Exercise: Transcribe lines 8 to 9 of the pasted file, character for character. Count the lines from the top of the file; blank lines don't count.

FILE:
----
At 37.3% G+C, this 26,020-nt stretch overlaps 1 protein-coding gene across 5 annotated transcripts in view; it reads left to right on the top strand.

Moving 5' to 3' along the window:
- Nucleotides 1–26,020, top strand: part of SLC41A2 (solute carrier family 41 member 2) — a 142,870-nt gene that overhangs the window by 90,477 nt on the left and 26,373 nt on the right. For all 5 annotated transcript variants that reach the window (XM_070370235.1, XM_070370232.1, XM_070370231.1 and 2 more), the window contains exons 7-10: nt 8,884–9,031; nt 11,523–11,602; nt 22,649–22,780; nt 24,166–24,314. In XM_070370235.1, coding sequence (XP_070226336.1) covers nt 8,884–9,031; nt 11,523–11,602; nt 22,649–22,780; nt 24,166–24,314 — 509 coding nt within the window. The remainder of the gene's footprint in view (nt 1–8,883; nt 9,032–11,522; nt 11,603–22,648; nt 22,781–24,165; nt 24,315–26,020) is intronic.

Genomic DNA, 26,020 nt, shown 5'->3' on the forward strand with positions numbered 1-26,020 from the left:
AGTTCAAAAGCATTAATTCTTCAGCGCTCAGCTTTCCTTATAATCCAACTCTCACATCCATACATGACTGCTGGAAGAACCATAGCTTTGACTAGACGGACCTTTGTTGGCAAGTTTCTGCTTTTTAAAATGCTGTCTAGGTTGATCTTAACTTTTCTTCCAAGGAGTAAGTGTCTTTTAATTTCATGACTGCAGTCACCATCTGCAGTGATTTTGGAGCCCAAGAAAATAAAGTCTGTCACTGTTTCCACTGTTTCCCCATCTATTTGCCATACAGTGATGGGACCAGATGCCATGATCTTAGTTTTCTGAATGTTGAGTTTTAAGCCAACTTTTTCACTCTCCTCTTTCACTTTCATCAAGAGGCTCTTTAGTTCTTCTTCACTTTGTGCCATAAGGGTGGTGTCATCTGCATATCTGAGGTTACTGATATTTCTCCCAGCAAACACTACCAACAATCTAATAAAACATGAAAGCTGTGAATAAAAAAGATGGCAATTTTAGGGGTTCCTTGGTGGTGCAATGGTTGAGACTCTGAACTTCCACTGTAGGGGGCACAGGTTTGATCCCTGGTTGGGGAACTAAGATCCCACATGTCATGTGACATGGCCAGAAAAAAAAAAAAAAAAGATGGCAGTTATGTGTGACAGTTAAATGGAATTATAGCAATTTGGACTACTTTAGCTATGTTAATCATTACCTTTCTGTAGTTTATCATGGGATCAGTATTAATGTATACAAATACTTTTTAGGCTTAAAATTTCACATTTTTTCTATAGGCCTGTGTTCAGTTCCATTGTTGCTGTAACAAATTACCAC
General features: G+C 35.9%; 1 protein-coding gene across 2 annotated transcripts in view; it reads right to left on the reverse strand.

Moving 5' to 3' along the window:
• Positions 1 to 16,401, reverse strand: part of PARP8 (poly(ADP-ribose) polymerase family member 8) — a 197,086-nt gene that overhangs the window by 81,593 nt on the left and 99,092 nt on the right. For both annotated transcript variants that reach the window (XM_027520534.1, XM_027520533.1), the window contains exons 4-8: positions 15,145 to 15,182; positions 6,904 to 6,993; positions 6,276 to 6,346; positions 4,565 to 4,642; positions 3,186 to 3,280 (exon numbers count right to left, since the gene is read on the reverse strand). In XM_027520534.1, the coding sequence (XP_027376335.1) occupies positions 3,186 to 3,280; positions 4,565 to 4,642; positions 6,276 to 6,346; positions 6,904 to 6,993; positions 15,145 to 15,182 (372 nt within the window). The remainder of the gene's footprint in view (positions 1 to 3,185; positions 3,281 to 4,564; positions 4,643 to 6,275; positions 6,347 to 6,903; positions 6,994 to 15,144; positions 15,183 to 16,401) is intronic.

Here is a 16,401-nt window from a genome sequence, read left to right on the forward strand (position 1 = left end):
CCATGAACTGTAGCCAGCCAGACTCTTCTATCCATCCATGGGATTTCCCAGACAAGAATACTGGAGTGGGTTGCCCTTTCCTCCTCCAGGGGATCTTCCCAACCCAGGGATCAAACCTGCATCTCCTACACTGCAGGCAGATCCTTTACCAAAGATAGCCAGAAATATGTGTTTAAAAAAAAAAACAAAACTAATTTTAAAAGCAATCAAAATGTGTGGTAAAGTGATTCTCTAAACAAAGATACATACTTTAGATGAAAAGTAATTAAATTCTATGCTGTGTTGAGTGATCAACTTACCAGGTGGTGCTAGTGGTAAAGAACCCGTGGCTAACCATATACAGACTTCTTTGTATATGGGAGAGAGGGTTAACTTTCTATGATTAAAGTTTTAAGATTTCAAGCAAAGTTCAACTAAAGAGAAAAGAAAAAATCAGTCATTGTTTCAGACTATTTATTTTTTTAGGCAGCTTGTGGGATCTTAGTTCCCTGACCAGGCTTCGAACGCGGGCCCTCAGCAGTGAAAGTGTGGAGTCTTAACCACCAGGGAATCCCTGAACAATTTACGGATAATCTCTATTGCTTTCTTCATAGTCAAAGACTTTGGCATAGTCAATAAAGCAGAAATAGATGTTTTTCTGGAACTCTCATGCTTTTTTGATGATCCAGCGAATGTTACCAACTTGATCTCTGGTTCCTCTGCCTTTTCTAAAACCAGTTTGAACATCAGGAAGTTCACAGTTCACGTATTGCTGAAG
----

• Positions 1 to 16,401, reverse strand: part of PARP8 (poly(ADP-ribose) polymerase family member 8) — a 197,086-nt gene that overhangs the window by 81,593 nt on the left and 99,092 nt on the right. For both annotated transcript variants that reach the window (XM_027520534.1, XM_027520533.1), the window contains exons 4-8: positions 15,145 to 15,182; positions 6,904 to 6,993; positions 6,276 to 6,346; positions 4,565 to 4,642; positions 3,186 to 3,280 (exon numbers count right to left, since the gene is read on the reverse strand). In XM_027520534.1, the coding sequence (XP_027376335.1) occupies positions 3,186 to 3,280; positions 4,565 to 4,642; positions 6,276 to 6,346; positions 6,904 to 6,993; positions 15,145 to 15,182 (372 nt within the window). The remainder of the gene's footprint in view (positions 1 to 3,185; positions 3,281 to 4,564; positions 4,643 to 6,275; positions 6,347 to 6,903; positions 6,994 to 15,144; positions 15,183 to 16,401) is intronic.

Here is a 16,401-nt window from a genome sequence, read left to right on the forward strand (position 1 = left end):